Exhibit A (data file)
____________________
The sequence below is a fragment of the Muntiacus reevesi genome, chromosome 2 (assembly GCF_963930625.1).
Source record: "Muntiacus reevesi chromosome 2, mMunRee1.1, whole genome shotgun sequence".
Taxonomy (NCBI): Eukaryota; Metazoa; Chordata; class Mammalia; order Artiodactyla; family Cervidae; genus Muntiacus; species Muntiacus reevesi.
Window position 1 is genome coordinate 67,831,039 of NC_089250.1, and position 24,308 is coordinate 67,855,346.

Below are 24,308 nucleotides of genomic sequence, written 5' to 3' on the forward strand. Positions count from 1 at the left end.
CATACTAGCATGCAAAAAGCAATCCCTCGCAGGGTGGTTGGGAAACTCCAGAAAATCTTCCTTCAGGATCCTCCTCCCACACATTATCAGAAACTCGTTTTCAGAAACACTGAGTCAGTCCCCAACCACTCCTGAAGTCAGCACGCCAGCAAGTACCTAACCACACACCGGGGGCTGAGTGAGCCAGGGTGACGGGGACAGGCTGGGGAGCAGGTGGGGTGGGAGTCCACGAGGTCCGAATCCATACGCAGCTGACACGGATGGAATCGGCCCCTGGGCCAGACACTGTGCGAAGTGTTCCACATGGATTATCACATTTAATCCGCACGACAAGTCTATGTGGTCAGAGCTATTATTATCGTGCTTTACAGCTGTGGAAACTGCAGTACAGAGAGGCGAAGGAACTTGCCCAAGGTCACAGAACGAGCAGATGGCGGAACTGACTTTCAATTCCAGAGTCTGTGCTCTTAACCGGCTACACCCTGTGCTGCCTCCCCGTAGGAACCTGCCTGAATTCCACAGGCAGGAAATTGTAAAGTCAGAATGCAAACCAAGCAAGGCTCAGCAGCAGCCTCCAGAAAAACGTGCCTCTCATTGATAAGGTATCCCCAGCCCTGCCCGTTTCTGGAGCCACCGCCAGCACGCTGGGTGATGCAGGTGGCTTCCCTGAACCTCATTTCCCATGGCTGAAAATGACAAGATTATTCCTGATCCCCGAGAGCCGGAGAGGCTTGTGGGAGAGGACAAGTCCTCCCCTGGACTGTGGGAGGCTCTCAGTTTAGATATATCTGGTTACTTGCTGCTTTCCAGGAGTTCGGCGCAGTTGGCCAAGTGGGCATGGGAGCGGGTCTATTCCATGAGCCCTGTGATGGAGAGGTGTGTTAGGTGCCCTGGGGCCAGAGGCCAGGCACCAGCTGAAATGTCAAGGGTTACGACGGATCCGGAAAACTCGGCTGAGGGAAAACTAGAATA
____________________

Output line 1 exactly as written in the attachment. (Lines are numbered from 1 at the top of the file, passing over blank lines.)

The sequence below is a fragment of the Muntiacus reevesi genome, chromosome 2 (assembly GCF_963930625.1).